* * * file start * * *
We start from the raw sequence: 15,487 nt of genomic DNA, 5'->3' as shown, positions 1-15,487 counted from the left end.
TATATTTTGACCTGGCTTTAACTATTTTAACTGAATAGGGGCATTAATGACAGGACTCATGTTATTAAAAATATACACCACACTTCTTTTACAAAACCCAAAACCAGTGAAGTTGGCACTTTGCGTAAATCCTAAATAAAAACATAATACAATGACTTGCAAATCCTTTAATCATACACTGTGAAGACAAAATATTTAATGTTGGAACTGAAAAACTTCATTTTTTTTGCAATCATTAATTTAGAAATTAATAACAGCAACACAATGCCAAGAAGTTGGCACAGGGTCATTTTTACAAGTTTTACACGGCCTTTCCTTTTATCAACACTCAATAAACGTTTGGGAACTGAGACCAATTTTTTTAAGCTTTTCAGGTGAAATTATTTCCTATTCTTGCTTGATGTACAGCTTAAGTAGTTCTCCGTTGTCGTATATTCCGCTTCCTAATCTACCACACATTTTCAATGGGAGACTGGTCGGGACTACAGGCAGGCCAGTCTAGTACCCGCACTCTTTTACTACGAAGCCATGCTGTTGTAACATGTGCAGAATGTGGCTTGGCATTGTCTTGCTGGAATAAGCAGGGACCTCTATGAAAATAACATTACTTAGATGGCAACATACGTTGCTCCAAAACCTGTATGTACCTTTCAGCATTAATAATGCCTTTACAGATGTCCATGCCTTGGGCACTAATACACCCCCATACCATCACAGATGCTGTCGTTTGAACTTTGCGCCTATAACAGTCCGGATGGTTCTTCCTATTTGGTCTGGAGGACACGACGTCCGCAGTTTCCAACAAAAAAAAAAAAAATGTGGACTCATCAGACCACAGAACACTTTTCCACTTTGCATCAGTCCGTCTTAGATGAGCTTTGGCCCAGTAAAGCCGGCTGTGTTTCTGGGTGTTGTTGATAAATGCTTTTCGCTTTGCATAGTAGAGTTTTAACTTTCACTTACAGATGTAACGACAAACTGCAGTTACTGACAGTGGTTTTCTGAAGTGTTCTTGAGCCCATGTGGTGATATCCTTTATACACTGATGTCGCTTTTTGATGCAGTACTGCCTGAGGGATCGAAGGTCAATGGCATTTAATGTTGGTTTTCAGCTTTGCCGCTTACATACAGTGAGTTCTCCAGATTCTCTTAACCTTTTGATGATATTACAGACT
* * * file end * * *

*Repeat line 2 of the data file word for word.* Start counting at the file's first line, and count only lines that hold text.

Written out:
TATATTTTGACCTGGCTTTAACTATTTTAACTGAATAGGGGCATTAATGACAGGACTCATGTTATTAAAAATATACACCACACTTCTTTTACAAAACCCAAAACCAGTGAAGTTGGCACTTTGCGTAAATCCTAAATAAAAACATAATACAATGACTTGCAAATCCTTTAATCATACACTGTGAAGACAAAATATTTAATGTTGGAACTGAAAAACTTCATTTTTTTTGCAATCATTAATTTAGAAATTAATAACAGCAACACAATGCCAAGAAGTTGGCACAGGGTCATTTTTACAAGTTTTACACGGCCTTTCCTTTTATCAACACTCAATAAACGTTTGGGAACTGAGACCAATTTTTTTAAGCTTTTCAGGTGAAATTATTTCCTATTCTTGCTTGATGTACAGCTTAAGTAGTTCTCCGTTGTCGTATATTCCGCTTCCTAATCTACCACACATTTTCAATGGGAGACTGGTCGGGACTACAGGCAGGCCAGTCTAGTACCCGCACTCTTTTACTACGAAGCCATGCTGTTGTAACATGTGCAGAATGTGGCTTGGCATTGTCTTGCTGGAATAAGCAGGGACCTCTATGAAAATAACATTACTTAGATGGCAACATACGTTGCTCCAAAACCTGTATGTACCTTTCAGCATTAATAATGCCTTTACAGATGTCCATGCCTTGGGCACTAATACACCCCCATACCATCACAGATGCTGTCGTTTGAACTTTGCGCCTATAACAGTCCGGATGGTTCTTCCTATTTGGTCTGGAGGACACGACGTCCGCAGTTTCCAACAAAAAAAAAAAAAATGTGGACTCATCAGACCACAGAACACTTTTCCACTTTGCATCAGTCCGTCTTAGATGAGCTTTGGCCCAGTAAAGCCGGCTGTGTTTCTGGGTGTTGTTGATAAATGCTTTTCGCTTTGCATAGTAGAGTTTTAACTTTCACTTACAGATGTAACGACAAACTGCAGTTACTGACAGTGGTTTTCTGAAGTGTTCTTGAGCCCATGTGGTGATATCCTTTATACACTGATGTCGCTTTTTGATGCAGTACTGCCTGAGGGATCGAAGGTCAATGGCATTTAATGTTGGTTTTCAGCTTTGCCGCTTACATACAGTGAGTTCTCCAGATTCTCTTAACCTTTTGATGATATTACAGACT